WALLA WALLA -- So you know Iran was formerly Persia. That a yurt is a portable, Mongolian dwelling. Or that the pad of flesh located high on an animal's paw is called a dewclaw.
But can you summon the answer before your competitors? Can you reach for the buzzer even as the question is still being asked? And can you be confident of having the right answer with just 15 seconds to think it over?
Students from DeSales Catholic High School's Knowledge Bowl team have done so consistently and successfully this school year, taking their academic prowess all the way to state competition.
The team of six seniors will head to Central Valley High School in Spokane on March 26 for a shot at taking first place in the 2B division. The goal of coming out on top might seem ambitious if the team hadn't done just that two years ago.
Two current team members -- Kincaid Schmitz and Peter Vander Griend, both 17 -- were sophomores and part of the Knowledge Bowl team that took the state trophy out of Spokane for the first time in about 27 years.
Last year the team took fourth. The trophy went back to a Spokane-area school.
"We hope to do better than fourth," said coach Kathy Ruthven as the team prepares for state.
Even if the championship trophy remains elusive, the team has already marked several successes in the school year. During two invitational meets, DeSales took first place each time even against larger schools such as Kamiakin, Richland and Kennewick high schools, which play in higher divisions.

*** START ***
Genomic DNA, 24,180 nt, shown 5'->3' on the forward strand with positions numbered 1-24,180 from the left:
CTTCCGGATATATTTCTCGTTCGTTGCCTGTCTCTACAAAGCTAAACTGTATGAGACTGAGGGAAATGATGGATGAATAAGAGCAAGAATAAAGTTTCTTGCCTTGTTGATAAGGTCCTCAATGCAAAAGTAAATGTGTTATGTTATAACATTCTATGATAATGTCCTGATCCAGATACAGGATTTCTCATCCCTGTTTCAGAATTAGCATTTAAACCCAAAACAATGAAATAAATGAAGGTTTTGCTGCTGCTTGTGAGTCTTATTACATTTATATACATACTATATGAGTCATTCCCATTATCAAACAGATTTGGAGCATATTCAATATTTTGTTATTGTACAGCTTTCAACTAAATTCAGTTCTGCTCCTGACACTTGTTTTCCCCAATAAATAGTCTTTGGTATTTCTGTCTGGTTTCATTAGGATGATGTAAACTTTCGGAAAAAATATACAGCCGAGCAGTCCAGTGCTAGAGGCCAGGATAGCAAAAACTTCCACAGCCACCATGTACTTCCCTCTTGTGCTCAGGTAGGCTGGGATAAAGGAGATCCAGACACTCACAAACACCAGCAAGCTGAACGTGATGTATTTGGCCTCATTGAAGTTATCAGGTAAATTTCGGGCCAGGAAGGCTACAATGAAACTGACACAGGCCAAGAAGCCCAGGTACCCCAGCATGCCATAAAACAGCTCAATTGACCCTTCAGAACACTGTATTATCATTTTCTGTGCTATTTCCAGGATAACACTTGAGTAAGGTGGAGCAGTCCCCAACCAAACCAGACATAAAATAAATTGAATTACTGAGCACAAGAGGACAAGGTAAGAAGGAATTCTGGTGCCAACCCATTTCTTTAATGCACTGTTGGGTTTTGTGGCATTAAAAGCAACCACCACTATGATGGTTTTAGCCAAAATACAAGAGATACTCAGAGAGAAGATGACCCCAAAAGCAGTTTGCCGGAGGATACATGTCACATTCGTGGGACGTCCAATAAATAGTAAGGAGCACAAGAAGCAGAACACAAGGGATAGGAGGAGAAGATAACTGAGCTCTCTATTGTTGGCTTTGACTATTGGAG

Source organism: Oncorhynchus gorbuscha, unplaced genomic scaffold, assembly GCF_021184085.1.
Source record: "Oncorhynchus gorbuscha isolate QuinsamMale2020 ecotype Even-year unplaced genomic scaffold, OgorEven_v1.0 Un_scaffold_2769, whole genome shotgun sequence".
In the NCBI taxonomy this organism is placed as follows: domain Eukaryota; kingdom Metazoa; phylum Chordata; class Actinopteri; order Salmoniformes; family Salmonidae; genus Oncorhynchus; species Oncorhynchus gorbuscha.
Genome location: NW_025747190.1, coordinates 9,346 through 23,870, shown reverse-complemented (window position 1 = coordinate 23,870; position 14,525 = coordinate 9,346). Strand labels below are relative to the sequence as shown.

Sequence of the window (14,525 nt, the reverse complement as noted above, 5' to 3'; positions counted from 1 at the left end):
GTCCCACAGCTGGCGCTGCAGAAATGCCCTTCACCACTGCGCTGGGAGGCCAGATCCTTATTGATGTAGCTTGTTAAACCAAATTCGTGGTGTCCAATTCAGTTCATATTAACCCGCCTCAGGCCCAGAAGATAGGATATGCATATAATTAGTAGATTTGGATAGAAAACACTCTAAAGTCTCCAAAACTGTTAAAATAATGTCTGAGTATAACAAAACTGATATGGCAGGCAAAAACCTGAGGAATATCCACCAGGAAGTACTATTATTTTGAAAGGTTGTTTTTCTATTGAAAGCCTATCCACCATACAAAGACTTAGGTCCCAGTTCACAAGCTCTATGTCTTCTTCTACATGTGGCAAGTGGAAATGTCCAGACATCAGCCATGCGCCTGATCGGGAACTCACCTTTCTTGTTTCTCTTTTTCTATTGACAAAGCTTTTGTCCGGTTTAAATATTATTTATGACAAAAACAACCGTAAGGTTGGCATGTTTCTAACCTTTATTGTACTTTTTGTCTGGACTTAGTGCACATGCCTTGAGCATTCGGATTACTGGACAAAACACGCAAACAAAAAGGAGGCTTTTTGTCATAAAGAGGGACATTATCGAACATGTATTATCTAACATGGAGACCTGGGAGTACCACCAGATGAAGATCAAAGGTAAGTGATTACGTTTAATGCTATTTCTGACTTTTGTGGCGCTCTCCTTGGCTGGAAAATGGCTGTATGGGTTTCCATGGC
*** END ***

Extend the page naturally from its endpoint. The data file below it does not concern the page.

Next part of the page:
Students heading to state, along with Schmitz and Vander Griend, are Dani Hall, 17; Heather Diaz, 18; Hanna Schoeppner, 18; and Joshua Scheel, 18. Megan Moberg and Jinwoo Chang also participated in the initial senior team.
Perhaps not as well known as DeSales' athletics, Knowledge Bowl is still a popular activity at the school. This year 36 students in different grades participated, making six teams of six students each.
Only the school's top team goes on to qualify for state, and the team is usually made up of all seniors. Schmitz and Vander Griend were exceptions, with Schmitz being part of the top team all four years at DeSales, and Vander Griend joining the team as a 10th-grader, when he began at the school.
In competition, students take a written exam as a team for points. But the real challenge, and where the heart of the competition lies, is in the oral rounds. The questions can draw from geography, history, math, science and occasionally popular culture. Three teams always face off in the oral rounds.
The DeSales team practices once a week, and compete against each other by simulating the oral rounds.
The students meet once a week, in their school's library, to practice. Without another team to compete against, the students face off against each other in friendly -- but highly competitive -- sport.
At each of two tables, the students sit relaxed, but their hands hover over a sensor bar resting on the tables that buzzes them and alerts their coach they're ready to answer. The quickest draw gets 15 seconds to answer a question, with time to discuss with team members.
"It's also not as much what you know, as how quickly you can come up with it," Schmitz said.
Or in other words: think fast.
Maria P. Gonzalez can be reached at email@example.com or 526-8317.